The Home Run Derby, an annual slugging competition during Major League Baseball’s All-Star week festivities, has forever been a fan favorite. While the format of the event has changed ever so often, the goal remains the same: smash a lot of baseballs.

The current format consists of four National League batters facing off against four from the American League, whether or not the said players were chosen to compete in the MLB All-Star Game (a reversal of a past regulation).

Eight players are seeded based on their home run totals during the current season and are given five minutes to hit as many home runs as possible. However, if a player hits two home runs measuring farther than an estimated 430 feet, they are allotted an additional half-minute of bonus time for extra swings.

Players go head to head and battle it out using this format, advancing to round after round and facing the batters from the adjacent rounds.

This year’s Home Run Derby, as well as the All-Star Game, will be played at Marlins Ballpark in Miami, a ballpark long denoted as a pitcher-friendly park. Nevertheless, the Marlins moved the fences of the outfield wall in before the 2016 season and home runs went up big time. ESPN ranks Marlins Park as the sixth-most hitter-friendly ballpark thus far in 2017.

Consequently, baseball fans have a chance to see perhaps the best Home Run Derby in recent memory, or even in the sport’s history. But after all, it’s the athletes that make the event as fun as it is, so who should be included in this year’s action?

To make this the best Home Run Derby ever, we need the players who simply hurl everything they make contact with; the batters who might hit .220 over the course of the year, but can plaster 40 home runs. Just, simply, physically talented beasts who can hit the heap of cork and leather farther than is comprehensible.

From the American League, we should have:

Aaron Judge, New York Yankees, Outfield

Judge can best be described as a football player in a baseball uniform. At 6-foot-7, Judge has a frame that no other elite batters possess, and for that reason he leads all MLB hitters in hits that exit the bat at over 115 miles per hour (six).

Judge has six home runs this year and is slugging .639, which tells me he’d be a perfect addition to the Home Run Derby. He’s a guy who goes for broke and bashes anything that comes his way.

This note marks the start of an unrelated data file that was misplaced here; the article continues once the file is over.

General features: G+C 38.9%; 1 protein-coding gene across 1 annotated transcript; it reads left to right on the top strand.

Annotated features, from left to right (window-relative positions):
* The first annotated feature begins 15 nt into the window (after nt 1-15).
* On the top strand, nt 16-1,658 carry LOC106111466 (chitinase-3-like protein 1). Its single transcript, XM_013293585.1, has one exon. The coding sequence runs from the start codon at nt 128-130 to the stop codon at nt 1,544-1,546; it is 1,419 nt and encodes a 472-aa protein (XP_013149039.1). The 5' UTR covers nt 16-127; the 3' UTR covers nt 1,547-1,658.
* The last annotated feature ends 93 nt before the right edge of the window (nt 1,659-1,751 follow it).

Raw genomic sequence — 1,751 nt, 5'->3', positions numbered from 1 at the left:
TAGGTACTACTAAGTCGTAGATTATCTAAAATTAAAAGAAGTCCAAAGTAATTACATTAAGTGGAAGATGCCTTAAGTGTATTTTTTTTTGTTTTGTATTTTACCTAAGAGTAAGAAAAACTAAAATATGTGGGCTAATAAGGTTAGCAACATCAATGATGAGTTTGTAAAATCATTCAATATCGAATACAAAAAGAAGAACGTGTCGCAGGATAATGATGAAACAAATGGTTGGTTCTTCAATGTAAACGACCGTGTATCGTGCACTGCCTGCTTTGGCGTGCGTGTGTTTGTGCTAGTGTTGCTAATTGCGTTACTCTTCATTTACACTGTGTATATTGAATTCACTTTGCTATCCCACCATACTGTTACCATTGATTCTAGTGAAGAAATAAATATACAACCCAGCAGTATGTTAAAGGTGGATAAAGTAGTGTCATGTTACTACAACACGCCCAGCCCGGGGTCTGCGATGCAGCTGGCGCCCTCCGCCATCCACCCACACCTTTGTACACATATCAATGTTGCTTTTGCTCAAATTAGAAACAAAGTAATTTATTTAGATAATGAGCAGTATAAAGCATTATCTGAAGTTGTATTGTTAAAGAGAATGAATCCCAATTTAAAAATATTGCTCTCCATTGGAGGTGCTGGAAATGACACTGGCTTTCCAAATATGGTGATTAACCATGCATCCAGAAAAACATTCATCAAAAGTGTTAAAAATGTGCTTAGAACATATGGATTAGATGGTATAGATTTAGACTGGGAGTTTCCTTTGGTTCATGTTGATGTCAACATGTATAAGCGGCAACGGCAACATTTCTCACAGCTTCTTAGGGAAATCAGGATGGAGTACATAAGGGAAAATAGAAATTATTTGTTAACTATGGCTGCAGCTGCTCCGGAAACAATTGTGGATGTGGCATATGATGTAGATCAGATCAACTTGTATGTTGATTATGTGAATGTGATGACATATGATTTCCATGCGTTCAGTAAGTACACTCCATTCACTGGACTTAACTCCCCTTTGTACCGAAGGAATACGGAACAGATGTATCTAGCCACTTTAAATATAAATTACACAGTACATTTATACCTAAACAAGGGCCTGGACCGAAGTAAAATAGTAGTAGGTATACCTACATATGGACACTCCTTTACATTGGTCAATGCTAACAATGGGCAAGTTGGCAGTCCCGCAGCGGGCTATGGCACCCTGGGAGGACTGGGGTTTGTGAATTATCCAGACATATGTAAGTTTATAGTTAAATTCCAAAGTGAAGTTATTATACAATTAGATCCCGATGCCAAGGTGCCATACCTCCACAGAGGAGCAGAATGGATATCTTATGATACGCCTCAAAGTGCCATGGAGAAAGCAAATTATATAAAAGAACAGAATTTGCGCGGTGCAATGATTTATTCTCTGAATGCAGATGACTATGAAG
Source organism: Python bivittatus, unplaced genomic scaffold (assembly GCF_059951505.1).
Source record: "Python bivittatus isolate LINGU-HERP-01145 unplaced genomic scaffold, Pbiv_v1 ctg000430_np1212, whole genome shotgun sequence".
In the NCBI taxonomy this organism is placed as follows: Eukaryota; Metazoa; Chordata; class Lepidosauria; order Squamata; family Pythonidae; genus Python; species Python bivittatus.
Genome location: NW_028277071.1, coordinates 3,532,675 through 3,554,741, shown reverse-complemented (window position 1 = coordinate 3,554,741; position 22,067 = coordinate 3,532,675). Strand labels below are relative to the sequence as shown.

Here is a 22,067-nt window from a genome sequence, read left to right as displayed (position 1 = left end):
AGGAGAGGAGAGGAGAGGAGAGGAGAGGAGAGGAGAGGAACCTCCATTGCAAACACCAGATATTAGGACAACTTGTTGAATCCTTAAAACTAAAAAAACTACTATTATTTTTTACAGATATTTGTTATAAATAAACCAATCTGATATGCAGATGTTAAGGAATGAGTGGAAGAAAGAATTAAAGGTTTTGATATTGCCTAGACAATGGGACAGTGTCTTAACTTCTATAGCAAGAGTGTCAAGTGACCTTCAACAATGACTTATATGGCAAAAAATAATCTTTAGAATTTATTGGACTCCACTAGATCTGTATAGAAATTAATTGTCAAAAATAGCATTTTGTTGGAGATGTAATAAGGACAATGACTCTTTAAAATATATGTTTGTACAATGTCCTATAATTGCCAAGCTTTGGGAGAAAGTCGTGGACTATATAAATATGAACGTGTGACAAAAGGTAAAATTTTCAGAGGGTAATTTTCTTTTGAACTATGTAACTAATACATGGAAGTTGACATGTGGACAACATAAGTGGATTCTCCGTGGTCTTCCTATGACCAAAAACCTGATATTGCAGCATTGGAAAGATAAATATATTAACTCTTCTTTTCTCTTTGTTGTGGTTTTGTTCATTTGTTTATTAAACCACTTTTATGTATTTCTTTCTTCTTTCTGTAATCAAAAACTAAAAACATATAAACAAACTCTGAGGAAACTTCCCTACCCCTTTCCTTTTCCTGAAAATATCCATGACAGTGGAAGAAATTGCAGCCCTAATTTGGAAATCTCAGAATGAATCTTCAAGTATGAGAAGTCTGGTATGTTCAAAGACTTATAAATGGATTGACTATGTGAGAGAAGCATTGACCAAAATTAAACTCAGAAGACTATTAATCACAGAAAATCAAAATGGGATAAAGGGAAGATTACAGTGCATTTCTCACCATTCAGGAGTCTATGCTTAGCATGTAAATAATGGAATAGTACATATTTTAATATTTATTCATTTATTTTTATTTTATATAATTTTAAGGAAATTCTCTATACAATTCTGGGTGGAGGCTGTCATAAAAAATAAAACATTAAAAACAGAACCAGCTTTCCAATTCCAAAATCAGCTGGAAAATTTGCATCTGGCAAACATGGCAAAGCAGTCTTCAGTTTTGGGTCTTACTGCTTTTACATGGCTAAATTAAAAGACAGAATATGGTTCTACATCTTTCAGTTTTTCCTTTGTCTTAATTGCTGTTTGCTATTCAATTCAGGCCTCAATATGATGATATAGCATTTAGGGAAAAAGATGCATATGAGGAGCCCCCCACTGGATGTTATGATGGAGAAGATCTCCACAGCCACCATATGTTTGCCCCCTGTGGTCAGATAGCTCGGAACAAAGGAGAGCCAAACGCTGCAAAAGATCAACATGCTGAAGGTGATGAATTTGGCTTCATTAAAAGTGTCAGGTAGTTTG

Joey Gallo, Texas Rangers, Third Base

Rangers slugger Gallo has drawn comparisons to 462-HR hitter Adam Dunn early in his career, an indicator of his immense ability to knock a ball far and wide.

Earlier this year in a game against the Kansas City Royals, the 6’5″ Gallo locked in and nailed a ball 462 feet at 116.1 MPH off the bat (via Statcast). The Nevada native has seven dingers and 16 RBIs this season.

Edwin Encarnacion, Cleveland Indians, Designated Hitter

The biggest prize in free agency over the past season was Encarnacion, as the Cleveland Indians swept up the massive Toronto Blue Jays hitter who led the American League in RBIs in 2016 (127).

Encarnacion is entering the final stages of his career, as the Dominican DH is already a sneaky 34 years old. He has never competed in the Home Run Derby despite 34 or more home runs in each of the past five seasons.

Manny Machado, Baltimore Orioles, Third Base

Three times an All-Star at just 24 years old, and on pace for 600+ home runs over his career, Machado is one of the best players in the game of baseball right now. He doesn’t fit the description of a guy who just swings away at every pitch, but when he connects, a lucky fan walks out with a souvenir.

Machado, another youthful, powerful face in the world of Major League Baseball, suited up in the 2014 Derby, losing to Joc Pederson of the Los Angeles Dodgers by one run.

From the National League, I hope for:

Giancarlo Stanton, Miami Marlins, Outfield

The 2016 Home Run Derby champion is arguably the purely strongest hitter in MLB today. Add that to the incentive of putting on a show for his fans in Miami come All-Star weekend and I think a Stanton appearance in the Derby is inevitable.

At 6’6″ and 245 pounds, the former NL MVP runner-up and Silver Slugger would be about as entertaining as anyone possible for this event.

Eric Thames, Milwaukee Brewers, First Base

Not enough can be said about the astonishing reemergence of MLB home run leader Thames. After four years playing overseas in Korea, Thames remodeled his game and now has 11 home runs and a .371 average for the Brewers.

To see Thames, perhaps the most polarizing player in the big leagues at the moment, slug his heart out against the best in the game come All-Star weekend would be huge for baseball and amazing for the fans.

Kyle Schwarber, Chicago Cubs, Outfield

One of the many prolific young Chicago Cubs position players, Schwarber is debatably the best pure hitter on the squad. Miraculously returning for the 2016 World Series and netting seven hits in 17 at-bats is what we remember him for now, but his overall power and proficiency at the plate can not be overstated.

Schwarber, at just 24, has battled through some injuries but has always come back stronger than ever. He makes contact with anything that comes his way — just ask the top of the Wrigley Field scoreboard.

Nolan Arenado, Colorado Rockies, Third Base

Only one player in the National League has 40 home runs in each of the past two seasons, and it is Arenado. While being one of the top all-around players in the major leagues, Arenado stands tall at the bat, with two Silver Slugger awards at third base.

Perhaps he’s assisted by playing at the most hitter-friendly ballpark, Coors Field, but talent is talent as far as the Home Run Derby is concerned.

Let’s see who takes the field the night prior to the All-Star Game, but if it’s these eight men, it will be the best Derby of all-time.

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